Key Considerations for a Reverse Stock-Split

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The recent uptick in biotech valuations has reduced the number of companies trading below a dollar, but there remain a large number of would-be drug developers whose stock price is still measured in cents. As such, once must assume that C-suites across the country remain awash with chatter of an imminent reverse stock-split. What, then, are the factors a company should consider when pursuing a reverse stock split? Do they affect the momentum of a stock’s trading? And why even do them at all? Let’s start with the latter.

Over the last year, a large number of small companies have risked being delisted for non-compliance with Nasdaq’s and NYSE American’s continued listing requirements, with the chief culprit being a failure to maintain at least a one dollar closing bid price for 30 consecutive (business) days. In other countries, minimum share prices are not a thing. On the London Stock Exchange, for example, there are numerous companies whose share prices are quoted in double-digit pence, and people are happy to hold them. After all, where do you think the phrase “penny stocks” came from? Not so in the U.S. though, which is why I find myself writing this blog.

Now, Nasdaq allows 180 calendar days to regain compliance to its rule by maintaining a one dollar closing bid price for a minimum of 10 consecutive days during a 180-day period. But if a company cannot meet this requirement, a reverse stock split is usually the path forward. A reverse stock split increases a company’s share price while reducing the number of outstanding shares. Meaning that, all other things being equal, a company’s market capitalization remains the same, and investors own the same percentage of the company before and after.

So, it’s about fixing a technicality.

We recently looked at data from over 100 reverse-splits since 2022 to answer the two other questions I posed earlier. For companies with a market cap of below $100M, a 1-for-10 or 1-for-20 reverse stock split is about average. Generally, post-split these companies’ stock performance has largely been positive (though it’s a small sample size and doesn’t account for the general rise in sector valuations).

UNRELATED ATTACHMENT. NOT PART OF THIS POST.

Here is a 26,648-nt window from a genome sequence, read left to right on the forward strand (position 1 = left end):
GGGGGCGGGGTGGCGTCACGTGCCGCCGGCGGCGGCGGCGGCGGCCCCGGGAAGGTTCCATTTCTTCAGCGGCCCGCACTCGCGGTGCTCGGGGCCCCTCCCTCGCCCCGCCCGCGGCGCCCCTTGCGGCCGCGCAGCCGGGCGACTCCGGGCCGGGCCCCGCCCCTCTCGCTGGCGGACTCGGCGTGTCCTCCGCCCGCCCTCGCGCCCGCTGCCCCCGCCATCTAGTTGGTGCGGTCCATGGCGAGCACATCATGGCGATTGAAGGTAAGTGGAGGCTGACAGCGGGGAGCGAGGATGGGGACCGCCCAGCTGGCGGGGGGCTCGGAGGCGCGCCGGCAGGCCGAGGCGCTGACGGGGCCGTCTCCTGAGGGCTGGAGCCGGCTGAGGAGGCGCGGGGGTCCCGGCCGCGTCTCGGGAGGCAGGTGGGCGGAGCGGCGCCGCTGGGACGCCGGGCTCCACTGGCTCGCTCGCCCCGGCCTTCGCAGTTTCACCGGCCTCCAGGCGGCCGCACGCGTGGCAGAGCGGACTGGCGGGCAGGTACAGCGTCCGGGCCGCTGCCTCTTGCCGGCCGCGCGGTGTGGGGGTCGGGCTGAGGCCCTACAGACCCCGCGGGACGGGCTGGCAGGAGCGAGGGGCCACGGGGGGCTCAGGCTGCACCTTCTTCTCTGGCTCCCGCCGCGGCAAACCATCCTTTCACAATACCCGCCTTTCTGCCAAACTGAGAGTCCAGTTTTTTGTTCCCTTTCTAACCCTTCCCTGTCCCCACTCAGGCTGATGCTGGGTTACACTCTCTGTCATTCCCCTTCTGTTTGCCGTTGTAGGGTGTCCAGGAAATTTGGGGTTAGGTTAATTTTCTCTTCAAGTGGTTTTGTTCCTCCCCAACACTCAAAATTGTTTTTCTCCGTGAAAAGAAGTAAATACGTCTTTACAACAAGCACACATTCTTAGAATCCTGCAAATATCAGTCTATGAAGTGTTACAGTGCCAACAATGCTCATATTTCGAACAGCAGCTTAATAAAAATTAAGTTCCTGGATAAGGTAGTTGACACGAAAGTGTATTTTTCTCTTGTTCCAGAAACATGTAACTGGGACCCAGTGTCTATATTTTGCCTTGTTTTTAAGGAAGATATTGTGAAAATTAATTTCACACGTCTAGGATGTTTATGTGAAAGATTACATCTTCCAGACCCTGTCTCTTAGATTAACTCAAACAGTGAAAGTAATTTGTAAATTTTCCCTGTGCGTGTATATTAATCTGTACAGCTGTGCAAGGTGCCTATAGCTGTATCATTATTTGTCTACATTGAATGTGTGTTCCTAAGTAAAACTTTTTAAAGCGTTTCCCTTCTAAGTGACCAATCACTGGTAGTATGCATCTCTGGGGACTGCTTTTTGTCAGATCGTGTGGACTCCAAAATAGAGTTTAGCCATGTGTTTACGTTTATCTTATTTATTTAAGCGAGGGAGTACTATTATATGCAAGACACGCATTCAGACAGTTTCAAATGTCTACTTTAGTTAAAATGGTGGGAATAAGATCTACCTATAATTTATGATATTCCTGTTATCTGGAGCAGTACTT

Individual performance is highly stock-specific – as you might expect. By and large, individual stock momentum is the driving force of performance following a reverse stock split. Meaning that if a company’s stock price was heading south in the first place, it tended to continue. And if a company’s stock price was rising (but still remained below a dollar during the qualifying period) it continued rising. On average, a stock’s next-day performance following a split was roughly flat, though there were examples of both positive and negative outsized moves.

In summary then, a reverse stock split is a non-event. It’s a solution to an arbitrary problem, although a necessary one since trading OTC is suboptimal compared to being on the Nasdaq or NYSE American. Not surprisingly, companies do not regard reverse-splits as milestones, nor promote them as anything other than an administrative necessity. Case closed.

If you’d like to discuss the merits of a reverse stock split, or have another investor relations-related question, please contact our team today.

Authored by: Laurence Watts, Managing Director, Gilmartin Group

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